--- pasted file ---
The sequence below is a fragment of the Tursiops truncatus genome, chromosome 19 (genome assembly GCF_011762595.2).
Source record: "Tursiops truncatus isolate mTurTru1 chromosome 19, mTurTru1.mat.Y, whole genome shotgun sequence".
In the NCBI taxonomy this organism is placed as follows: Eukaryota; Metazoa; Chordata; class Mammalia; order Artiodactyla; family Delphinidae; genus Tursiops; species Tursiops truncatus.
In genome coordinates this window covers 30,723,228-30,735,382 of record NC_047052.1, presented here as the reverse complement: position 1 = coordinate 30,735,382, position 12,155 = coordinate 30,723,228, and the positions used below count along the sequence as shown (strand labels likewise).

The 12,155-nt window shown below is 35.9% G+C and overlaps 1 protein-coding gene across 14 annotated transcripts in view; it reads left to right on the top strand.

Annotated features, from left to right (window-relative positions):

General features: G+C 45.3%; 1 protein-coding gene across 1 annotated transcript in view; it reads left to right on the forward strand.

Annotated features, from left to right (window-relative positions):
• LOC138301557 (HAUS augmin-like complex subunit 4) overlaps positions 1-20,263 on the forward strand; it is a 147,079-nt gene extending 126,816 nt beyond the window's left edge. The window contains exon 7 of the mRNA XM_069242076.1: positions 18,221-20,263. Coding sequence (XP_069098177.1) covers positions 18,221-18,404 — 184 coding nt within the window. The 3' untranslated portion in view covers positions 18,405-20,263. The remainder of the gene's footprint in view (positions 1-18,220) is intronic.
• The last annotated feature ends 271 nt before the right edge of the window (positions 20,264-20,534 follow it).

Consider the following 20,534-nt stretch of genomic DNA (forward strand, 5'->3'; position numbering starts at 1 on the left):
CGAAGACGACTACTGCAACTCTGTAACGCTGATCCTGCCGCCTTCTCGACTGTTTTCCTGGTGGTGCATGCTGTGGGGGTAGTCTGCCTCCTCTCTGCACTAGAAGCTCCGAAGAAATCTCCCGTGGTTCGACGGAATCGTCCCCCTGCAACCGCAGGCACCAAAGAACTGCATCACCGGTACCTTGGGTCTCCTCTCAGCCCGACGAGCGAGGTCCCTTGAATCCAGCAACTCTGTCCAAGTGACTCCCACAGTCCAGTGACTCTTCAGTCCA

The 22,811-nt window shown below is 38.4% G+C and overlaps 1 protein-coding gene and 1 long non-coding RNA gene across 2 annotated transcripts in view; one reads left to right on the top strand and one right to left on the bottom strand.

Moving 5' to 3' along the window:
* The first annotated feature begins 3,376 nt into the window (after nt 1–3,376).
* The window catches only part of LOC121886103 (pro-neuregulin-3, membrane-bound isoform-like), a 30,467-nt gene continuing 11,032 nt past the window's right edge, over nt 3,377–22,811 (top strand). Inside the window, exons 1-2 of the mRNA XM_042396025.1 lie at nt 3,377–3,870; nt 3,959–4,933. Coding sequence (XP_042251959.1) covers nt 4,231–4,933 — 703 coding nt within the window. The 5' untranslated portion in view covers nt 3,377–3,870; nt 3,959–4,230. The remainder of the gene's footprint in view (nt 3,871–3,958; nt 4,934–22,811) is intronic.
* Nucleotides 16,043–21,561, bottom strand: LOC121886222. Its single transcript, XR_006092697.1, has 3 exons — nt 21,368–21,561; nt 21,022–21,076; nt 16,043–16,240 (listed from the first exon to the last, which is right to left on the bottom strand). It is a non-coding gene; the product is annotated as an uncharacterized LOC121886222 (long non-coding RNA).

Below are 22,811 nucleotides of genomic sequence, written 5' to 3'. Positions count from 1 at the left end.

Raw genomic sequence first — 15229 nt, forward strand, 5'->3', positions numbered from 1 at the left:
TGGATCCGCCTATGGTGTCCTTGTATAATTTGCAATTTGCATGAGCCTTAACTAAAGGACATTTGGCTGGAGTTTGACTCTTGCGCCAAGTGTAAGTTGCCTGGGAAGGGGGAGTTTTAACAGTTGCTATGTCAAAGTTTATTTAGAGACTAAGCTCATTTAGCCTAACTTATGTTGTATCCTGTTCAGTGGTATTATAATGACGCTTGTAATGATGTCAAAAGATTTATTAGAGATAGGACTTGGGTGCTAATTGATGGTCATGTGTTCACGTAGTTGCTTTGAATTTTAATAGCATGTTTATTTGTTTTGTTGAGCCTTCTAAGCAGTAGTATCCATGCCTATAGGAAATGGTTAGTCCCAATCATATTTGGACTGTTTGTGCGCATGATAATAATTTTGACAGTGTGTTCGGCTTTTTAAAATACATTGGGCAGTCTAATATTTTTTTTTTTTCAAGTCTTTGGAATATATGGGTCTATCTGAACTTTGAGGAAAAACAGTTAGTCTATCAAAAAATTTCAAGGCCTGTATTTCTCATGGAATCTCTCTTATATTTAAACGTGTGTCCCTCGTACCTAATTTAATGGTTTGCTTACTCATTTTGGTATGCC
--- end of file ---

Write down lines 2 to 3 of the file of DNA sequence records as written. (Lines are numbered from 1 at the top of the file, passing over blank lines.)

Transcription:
Source record: "Tursiops truncatus isolate mTurTru1 chromosome 19, mTurTru1.mat.Y, whole genome shotgun sequence".
In the NCBI taxonomy this organism is placed as follows: Eukaryota; Metazoa; Chordata; class Mammalia; order Artiodactyla; family Delphinidae; genus Tursiops; species Tursiops truncatus.